The Pine Barrens are a unique ecosystem dominated by groundcover, shrub thickets, a variety of oaks and pitch pine trees which grow in sandy, acidic, and infertile dry upland soils. The Pine Barrens also contain a diverse range of wetland communities such as marshes, coastal plain ponds, bogs, and river corridors.
Often described as Long Island’s last remaining wilderness and one of the Northeast’s greatest natural treasures, the Central Pine Barrens covers more than 100,000 acres of public and privately-owned land in Suffolk County.
The Lab’s campus constitutes five percent of Long Island’s total 100,000-acre Central Pine Barrens preserve. With its gently rolling topography and its sandy soil, the Lab’s soils are mostly well drained, with the exception of six regulated wetlands and various seasonal ponds. The former home of an oak and chestnut forest that was cut and cleared for the construction of Camp Upton in 1917, the vegetation is in various stages of succession, and the remaining forested land now contains scrub oak and pitch pine native to the pine barrens, as well as some non-native trees planted by the Civilian Conservation Corps during the Great Depression.
Since 1993, the Pine Barrens have been protected by the New York State’s Long Island Pine Barrens Protection Act. The goal of the Act is to protect the land and its associated flora and fauna, wetlands, and surface water and groundwater which is the drinking-water supply for nearly 2 million people in Nassau and Suffolk Counties.
Under the Lab’s Natural Resource Management Program, the Lab works to monitor and protect the site’s flora and fauna, and to assess the impact, if any, of the site’s past or present operations.
The undeveloped woodlands, grasslands, and wetland habitats found at the Lab site support some 230 plant species, including two species classified as threatened and two that are rare according to New York State, 15 animal species, and approximately 85 species of birds have been observed nesting on site. Because of its location within the Atlantic Flyway, more than 200 transitory bird species have been documented as visiting the site.
In the Peconic River environs some 10 species of fish have been identified as endemic to the site including the banded sunfish and the swamp darter, both of which are threatened in New York State. Other wetlands on site, including marshes, ponds, and retention basins, have been found to host 13 amphibian and 12 reptile species. Ecological studies have confirmed 26 breeding locations on site for the New York State endangered eastern tiger salamander.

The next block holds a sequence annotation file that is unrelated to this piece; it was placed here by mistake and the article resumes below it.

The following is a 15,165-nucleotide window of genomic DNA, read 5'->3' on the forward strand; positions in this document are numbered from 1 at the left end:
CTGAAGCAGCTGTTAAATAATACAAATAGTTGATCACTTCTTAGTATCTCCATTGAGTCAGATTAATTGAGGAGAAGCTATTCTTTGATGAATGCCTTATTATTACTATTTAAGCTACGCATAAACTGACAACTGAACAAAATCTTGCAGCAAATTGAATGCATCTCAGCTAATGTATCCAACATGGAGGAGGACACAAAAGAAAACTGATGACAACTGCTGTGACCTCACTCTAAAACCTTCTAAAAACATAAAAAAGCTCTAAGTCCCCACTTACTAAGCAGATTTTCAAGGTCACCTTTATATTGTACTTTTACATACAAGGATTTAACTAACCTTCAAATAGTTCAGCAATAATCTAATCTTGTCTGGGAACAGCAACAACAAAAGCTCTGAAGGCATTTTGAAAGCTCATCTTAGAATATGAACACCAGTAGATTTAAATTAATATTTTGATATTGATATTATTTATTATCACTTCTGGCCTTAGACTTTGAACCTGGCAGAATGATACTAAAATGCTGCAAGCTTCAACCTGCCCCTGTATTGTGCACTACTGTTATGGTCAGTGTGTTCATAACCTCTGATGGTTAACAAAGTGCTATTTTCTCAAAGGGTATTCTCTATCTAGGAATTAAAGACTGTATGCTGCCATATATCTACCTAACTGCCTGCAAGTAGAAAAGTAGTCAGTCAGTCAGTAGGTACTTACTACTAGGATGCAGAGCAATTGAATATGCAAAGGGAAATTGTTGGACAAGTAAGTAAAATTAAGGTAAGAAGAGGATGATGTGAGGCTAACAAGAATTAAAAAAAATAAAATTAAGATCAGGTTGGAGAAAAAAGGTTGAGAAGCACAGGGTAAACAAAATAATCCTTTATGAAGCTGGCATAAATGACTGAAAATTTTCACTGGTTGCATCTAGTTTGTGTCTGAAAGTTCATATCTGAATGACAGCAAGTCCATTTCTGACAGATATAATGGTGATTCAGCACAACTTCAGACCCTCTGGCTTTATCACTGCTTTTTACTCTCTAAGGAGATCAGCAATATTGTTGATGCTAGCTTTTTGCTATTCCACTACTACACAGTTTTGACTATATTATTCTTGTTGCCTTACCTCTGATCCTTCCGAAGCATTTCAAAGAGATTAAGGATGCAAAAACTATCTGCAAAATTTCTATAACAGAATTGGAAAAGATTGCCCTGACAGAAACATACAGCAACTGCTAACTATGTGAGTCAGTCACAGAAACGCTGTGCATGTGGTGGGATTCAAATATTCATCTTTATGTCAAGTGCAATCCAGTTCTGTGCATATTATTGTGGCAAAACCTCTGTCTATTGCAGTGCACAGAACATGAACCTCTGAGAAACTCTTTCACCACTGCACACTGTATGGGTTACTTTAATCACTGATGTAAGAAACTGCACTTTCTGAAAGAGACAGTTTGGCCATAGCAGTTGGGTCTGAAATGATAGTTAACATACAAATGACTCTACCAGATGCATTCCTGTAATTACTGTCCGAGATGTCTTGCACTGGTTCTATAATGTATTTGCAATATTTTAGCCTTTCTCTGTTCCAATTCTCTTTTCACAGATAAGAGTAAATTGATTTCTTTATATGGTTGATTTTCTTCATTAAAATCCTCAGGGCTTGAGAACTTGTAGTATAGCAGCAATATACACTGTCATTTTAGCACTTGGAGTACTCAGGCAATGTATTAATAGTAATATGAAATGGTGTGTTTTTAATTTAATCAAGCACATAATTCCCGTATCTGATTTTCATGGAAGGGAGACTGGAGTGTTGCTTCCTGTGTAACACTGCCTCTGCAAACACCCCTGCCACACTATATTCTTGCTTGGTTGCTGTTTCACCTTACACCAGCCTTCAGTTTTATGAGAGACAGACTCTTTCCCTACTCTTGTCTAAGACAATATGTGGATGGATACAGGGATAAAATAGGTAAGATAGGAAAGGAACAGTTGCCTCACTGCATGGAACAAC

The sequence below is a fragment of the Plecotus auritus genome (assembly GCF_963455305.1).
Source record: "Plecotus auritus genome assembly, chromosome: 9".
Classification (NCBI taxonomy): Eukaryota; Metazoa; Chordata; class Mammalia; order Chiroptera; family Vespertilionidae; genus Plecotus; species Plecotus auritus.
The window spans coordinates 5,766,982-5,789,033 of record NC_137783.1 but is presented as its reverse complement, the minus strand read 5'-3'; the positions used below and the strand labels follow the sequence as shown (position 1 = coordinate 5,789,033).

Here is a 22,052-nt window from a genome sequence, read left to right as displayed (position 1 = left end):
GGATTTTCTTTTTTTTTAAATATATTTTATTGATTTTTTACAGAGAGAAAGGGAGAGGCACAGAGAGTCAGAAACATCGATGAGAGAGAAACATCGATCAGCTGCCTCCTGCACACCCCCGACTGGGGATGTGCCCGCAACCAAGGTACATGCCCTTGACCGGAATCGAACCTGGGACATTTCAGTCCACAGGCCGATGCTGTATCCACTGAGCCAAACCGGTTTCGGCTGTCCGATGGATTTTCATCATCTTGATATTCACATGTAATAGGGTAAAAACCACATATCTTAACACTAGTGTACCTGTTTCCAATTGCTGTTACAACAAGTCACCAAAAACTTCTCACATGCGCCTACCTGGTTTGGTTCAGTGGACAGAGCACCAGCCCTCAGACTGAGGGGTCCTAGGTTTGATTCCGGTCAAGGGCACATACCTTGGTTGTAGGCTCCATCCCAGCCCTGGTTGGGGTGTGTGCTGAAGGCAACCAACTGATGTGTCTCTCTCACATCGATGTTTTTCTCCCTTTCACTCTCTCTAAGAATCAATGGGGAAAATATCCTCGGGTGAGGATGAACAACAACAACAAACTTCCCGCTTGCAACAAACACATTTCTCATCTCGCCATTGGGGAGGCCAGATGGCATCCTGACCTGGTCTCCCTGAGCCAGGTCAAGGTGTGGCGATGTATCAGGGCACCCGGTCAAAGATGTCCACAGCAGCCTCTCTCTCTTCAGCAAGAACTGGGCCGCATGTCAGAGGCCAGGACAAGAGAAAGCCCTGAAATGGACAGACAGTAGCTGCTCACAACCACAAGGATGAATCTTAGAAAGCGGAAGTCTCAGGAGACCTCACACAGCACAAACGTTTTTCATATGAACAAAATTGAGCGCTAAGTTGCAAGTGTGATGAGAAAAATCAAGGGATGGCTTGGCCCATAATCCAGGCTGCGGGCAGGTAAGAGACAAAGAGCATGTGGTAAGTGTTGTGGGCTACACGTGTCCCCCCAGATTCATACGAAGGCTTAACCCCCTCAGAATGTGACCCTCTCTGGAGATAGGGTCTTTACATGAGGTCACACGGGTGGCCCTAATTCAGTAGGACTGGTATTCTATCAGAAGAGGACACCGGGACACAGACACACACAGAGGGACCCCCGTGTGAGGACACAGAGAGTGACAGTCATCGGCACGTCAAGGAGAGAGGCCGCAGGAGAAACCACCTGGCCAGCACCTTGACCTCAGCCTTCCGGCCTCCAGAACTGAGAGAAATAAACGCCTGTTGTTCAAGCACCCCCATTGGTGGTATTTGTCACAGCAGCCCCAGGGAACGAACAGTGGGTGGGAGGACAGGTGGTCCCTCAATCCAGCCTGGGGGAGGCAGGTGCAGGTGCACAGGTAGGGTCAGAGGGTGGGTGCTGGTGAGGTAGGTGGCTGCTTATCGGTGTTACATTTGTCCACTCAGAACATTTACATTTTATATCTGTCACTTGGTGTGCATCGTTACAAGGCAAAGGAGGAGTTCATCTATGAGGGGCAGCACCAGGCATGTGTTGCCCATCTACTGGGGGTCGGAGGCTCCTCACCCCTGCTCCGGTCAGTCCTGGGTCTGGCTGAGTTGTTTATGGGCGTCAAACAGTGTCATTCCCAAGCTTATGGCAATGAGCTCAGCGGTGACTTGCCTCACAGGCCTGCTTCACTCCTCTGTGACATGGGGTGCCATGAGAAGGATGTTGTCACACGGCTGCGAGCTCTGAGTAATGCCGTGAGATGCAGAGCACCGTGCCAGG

The Laboratory actively monitors and manages the populations of several species including the resident Canada goose population, wild turkey, and white-tailed deer. The geese are managed to help ensure that they do not reach numbers that would cause safety and health concerns. The population of wild turkeys on site appears to have stabilized in recent years at approximately 300 birds. Since 2009, a 5-day hunt has been held in Suffolk County with little or no evidence of effect on the BNL turkey population. The Lab conducts annual population surveys of white-tailed deer. In a 2012 fall survey, it was estimated that there were more than 600 deer on site. High deer populations are a regional problem. The Laboratory has developed a management plan to address the issue.
Toward ensuring the sustainability of the plants and animals that make their home in the Long Island Central Pine Barrens, the U.S. Department of Energy permanently set aside 530 acres at BNL, which is some ten percent of the Lab’s land. Established in 2000 as the Upton Ecological and Research Reserve, this acreage is located on the Lab’s eastern boundary and encompasses acreage within the Long Island Pine Barrens’ core preservation area and along the Peconic River corridor.
Overseen by the Foundation for Ecological Research in the Northeast, or FERN since 2005, the Upton Reserve is managed for its key ecological values and as an area for ecological research. Ecological and wildlife research is conducted to assist in understanding how the natural environment works. The information gained from these projects is used to make management decisions at the Laboratory. Many of the projects are conducted with the assistance of interns, including high school and undergraduate students.
The Peconic River headwaters are located just west of the Laboratory. This 15-mile long river flows from west to east traveling through the Lab and serves as the dividing line between several towns -- Brookhaven, Riverhead, and Southampton -- before emptying into Flanders Bay.
The groundwater-fed, naturally acidic, nutrient-poor river is recreational resource that is enjoyed by anglers, paddlers, and nature photographers alike, and it provides an inviting and successful habitat for wildlife both on site and off.